# proof of combinatorial identity using given identities

How does one prove $$\sum_{v} (-1)^v \binom {a} {v} \binom {n-v} {r}=\binom {n-a} {n-r}$$ where $$n,r$$ are positive integers, $$a$$ is arbitary real ,

using the given two identites. $$\binom {-a} {v}=(-1)^v\binom {a+v-1} {v}$$where $$a>0$$ is real and $$\binom {m} {0}\binom {l} {r}+\binom {m} {1}\binom {l} {r-1}+....\binom {m} {r}\binom {l} {0}=\binom {m+l} {r}$$

where $$m,l$$ are arbitary numbers and $$r$$ is a positive integer. I have been trying for a long time now. I can prove it using comparing degrees of certain terms in polynomials. But I don't see a way using the given identities.

• Are you sure that $\binom {-a} {v}=(-1)^v\binom {a+v-1} {v}$ for $a>0$? – Monadologie Jul 23 at 15:28
• @Monadologie Yes, isn't it? Am I overlooking something? – saulspatz Jul 23 at 15:40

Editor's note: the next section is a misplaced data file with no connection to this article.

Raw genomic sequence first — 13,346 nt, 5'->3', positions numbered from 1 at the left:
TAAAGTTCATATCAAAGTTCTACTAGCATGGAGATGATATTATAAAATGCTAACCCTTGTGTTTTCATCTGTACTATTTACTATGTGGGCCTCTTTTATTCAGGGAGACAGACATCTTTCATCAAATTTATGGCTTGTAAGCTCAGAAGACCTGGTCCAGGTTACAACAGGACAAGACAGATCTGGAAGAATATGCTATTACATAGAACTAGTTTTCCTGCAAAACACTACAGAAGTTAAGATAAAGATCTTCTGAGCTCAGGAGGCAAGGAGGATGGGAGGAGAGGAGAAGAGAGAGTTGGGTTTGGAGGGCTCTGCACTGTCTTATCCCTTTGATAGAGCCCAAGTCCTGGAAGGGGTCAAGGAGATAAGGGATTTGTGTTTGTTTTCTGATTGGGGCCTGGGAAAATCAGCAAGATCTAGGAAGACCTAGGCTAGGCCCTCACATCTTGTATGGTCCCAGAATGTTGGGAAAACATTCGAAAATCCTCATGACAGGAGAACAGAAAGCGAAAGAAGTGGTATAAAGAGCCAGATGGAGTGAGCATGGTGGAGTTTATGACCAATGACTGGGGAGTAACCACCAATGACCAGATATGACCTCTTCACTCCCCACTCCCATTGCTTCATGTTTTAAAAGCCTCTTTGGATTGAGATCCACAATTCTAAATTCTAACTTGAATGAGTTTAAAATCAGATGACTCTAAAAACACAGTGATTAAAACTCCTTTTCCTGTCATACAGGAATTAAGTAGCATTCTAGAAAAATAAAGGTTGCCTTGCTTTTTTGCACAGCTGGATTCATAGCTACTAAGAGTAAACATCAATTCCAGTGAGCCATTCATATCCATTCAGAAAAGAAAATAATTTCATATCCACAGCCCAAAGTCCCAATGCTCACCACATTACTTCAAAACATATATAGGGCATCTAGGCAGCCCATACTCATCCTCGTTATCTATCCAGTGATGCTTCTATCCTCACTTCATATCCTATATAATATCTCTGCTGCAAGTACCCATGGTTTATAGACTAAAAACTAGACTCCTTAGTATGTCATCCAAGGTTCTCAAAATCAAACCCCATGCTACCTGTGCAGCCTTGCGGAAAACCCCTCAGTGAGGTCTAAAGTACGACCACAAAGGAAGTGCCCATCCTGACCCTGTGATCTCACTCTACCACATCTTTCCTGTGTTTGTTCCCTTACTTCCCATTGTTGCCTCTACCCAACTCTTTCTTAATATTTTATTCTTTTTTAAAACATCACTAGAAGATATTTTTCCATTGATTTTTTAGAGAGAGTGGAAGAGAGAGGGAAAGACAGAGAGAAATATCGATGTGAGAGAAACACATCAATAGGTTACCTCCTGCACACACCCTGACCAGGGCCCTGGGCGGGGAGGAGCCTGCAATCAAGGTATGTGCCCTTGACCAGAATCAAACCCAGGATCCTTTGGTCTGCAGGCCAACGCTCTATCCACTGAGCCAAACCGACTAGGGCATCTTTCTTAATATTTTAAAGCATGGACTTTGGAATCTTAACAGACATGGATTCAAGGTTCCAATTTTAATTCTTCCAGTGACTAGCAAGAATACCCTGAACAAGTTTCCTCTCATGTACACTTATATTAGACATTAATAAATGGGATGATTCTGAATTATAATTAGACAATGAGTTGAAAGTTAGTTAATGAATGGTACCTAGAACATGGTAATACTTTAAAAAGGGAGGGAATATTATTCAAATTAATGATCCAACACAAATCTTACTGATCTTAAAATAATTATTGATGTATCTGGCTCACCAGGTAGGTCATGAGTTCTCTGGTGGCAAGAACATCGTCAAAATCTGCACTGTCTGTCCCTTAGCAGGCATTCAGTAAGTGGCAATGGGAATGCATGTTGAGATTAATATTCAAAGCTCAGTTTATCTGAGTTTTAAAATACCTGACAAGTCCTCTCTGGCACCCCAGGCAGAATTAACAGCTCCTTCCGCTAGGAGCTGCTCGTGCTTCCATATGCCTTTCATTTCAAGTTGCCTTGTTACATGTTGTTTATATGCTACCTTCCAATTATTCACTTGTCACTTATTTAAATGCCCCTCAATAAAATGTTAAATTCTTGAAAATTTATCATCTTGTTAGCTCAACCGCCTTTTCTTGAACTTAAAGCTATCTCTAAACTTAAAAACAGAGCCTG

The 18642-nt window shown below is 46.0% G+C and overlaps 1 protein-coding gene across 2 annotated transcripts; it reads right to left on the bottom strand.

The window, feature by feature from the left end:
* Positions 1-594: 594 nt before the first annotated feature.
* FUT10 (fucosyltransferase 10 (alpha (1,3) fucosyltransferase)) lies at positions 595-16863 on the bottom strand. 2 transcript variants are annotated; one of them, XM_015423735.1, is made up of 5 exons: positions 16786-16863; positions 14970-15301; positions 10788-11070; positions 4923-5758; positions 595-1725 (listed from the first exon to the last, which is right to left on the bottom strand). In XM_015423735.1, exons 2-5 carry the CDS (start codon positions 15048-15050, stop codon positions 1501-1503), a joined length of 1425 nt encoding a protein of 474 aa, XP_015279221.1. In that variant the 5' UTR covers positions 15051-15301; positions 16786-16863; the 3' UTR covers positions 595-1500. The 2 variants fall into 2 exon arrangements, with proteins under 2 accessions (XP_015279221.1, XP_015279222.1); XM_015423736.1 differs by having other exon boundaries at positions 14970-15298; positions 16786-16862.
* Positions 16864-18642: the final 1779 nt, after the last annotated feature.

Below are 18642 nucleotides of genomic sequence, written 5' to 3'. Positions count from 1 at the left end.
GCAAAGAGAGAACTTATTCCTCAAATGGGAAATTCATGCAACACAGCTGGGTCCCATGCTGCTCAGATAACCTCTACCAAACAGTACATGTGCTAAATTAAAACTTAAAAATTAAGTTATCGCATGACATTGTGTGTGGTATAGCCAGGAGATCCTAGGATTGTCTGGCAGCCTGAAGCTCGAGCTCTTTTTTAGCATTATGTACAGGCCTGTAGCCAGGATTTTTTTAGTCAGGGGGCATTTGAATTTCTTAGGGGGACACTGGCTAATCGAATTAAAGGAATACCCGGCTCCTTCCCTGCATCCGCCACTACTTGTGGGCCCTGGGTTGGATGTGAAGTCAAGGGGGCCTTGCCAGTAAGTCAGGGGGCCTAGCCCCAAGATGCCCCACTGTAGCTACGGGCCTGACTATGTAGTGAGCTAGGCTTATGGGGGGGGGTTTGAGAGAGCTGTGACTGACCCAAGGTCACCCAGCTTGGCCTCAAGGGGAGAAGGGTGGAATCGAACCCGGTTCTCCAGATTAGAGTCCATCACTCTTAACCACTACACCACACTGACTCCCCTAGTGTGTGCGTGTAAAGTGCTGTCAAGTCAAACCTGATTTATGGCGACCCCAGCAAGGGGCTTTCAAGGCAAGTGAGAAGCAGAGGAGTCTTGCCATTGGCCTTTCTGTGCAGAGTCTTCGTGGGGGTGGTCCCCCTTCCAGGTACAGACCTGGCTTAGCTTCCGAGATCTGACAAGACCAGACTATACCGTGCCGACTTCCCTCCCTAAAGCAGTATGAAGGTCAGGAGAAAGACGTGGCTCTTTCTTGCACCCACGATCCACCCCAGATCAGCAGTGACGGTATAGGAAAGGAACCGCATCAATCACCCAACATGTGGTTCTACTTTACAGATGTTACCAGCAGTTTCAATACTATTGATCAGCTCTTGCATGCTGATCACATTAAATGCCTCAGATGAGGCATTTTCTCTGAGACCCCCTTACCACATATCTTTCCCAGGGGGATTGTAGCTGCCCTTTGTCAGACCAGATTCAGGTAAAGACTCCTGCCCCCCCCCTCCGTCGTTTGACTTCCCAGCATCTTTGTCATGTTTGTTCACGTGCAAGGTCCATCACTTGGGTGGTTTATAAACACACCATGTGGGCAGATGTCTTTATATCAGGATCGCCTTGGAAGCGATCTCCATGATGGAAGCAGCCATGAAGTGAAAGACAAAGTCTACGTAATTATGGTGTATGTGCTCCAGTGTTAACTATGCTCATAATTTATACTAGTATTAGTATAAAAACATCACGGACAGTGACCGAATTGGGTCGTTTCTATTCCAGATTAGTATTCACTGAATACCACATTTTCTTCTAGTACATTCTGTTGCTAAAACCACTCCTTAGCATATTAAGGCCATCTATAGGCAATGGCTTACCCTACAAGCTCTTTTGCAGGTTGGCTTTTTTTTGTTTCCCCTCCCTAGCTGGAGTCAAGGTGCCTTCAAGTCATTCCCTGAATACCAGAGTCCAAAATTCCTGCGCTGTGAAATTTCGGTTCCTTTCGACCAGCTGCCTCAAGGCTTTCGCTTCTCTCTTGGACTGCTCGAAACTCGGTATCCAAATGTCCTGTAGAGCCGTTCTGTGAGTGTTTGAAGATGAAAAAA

• @ Monadologie yes. Its from Feller vol 1. – jnyan Jul 23 at 16:25

We obtain \begin{align*} \color{blue}{\sum_{\nu}}&\color{blue}{ (-1)^{\nu}\binom{a}{\nu}\binom{n-\nu}{r}}\\ &=\sum_{\nu} (-1)^{\nu} \binom{a}{\nu}\binom{n-\nu}{n-\nu-r}\tag{1}\\ &=(-1)^{n-r}\sum_{\nu} \binom{a}{\nu}\binom{-r-1}{n-\nu-r}\tag{2}\\ &=(-1)^{n-r}\binom{a-r-1}{n-r}\tag{3}\\ &\,\,\color{blue}{=\binom{n-a}{n-r}}\tag{4} \end{align*} and the claim follows.

Comment:

• In (1) we use the binomial identity $$\binom{p}{q}=\binom{p}{p-q}$$.

• In (2) we use the binomial identity $$\binom{-p}{q}=\binom{p+q-1}{q}(-1)^q$$.

• In (3) we use the Chu-Vandermonde Identity $$\sum_{\nu}\binom{p}{\nu}\binom{q}{n-\nu}=\binom{p+q}{n}$$.

• In (4) we use again the binomial identity as we did in (2).

• thank you very much – jnyan Jul 25 at 5:56
• @jnyan: You're welcome. – Markus Scheuer Jul 25 at 6:22